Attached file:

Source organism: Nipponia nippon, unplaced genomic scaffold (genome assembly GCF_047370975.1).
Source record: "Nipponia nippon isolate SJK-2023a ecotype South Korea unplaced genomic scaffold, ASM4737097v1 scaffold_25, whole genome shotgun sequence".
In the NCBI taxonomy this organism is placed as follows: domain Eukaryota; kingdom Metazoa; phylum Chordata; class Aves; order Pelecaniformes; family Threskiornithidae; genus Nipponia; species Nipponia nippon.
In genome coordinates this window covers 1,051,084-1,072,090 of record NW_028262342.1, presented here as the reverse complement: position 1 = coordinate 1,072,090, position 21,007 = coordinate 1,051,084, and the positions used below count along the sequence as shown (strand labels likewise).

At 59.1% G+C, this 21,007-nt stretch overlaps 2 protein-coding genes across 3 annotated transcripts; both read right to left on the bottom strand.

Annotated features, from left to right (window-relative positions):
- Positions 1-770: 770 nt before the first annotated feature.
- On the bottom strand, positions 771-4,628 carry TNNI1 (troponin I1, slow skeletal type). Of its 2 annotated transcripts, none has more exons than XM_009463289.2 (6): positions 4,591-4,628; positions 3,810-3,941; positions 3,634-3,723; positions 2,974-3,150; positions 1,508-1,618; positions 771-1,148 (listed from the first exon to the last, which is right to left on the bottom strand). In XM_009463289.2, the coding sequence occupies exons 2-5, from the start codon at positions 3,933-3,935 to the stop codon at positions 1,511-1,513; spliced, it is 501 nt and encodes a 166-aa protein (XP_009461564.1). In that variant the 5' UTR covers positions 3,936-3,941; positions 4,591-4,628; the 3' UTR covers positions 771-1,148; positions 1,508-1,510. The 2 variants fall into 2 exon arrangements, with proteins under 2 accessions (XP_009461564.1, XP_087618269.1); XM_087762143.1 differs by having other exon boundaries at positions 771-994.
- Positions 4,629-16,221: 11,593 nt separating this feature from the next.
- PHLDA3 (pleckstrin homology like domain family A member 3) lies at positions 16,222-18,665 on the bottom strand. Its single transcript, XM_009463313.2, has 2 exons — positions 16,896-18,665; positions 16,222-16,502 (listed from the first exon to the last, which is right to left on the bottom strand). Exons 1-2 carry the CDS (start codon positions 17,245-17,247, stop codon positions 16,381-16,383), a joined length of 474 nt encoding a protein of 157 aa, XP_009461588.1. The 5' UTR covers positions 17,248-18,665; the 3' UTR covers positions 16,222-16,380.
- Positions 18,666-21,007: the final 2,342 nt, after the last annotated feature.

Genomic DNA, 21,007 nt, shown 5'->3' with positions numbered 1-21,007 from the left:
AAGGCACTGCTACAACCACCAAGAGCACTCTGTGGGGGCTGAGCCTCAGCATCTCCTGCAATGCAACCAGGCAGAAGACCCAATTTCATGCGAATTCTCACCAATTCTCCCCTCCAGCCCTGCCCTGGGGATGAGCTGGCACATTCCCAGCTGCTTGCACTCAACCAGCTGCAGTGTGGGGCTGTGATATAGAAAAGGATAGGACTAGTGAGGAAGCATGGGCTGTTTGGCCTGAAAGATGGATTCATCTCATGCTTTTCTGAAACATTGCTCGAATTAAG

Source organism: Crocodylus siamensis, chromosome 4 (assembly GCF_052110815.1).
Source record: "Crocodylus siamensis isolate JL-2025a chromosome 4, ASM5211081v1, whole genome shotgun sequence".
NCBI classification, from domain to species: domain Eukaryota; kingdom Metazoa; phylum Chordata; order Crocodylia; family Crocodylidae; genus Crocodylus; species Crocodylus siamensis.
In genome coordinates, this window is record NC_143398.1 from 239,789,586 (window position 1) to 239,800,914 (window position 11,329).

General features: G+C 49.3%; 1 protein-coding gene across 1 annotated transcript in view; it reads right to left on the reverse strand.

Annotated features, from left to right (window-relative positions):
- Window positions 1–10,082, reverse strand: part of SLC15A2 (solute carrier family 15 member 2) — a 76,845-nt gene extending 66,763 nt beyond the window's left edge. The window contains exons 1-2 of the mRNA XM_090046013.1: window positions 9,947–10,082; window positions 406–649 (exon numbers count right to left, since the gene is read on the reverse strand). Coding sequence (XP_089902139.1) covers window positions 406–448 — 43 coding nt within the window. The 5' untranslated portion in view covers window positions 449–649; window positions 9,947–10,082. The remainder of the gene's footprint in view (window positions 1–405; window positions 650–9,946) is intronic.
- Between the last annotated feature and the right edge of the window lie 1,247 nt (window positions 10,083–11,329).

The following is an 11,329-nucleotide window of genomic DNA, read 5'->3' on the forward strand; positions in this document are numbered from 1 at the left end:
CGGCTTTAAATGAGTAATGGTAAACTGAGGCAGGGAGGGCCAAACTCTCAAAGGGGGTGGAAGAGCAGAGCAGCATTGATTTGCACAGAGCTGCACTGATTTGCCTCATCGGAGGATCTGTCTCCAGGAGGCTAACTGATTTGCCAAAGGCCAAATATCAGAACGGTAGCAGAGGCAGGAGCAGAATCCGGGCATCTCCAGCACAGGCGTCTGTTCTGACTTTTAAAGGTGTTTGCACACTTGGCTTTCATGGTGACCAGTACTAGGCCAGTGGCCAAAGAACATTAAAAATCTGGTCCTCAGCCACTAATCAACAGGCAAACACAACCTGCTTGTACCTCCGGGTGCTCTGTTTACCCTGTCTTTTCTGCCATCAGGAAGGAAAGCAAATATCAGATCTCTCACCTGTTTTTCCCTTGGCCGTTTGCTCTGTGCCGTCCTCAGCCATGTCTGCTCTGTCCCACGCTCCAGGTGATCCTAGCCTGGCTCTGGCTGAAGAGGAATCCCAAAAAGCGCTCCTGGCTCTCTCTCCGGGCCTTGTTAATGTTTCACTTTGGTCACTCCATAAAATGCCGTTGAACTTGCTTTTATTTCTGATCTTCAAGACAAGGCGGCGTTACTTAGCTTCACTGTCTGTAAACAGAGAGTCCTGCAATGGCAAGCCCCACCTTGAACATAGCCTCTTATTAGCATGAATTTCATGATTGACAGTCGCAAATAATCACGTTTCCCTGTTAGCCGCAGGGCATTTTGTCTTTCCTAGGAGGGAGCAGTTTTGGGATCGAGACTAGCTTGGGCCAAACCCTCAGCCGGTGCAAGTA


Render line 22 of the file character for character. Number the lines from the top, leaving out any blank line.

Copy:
The following is an 11,329-nucleotide window of genomic DNA, read 5'->3' on the forward strand; positions in this document are numbered from 1 at the left end: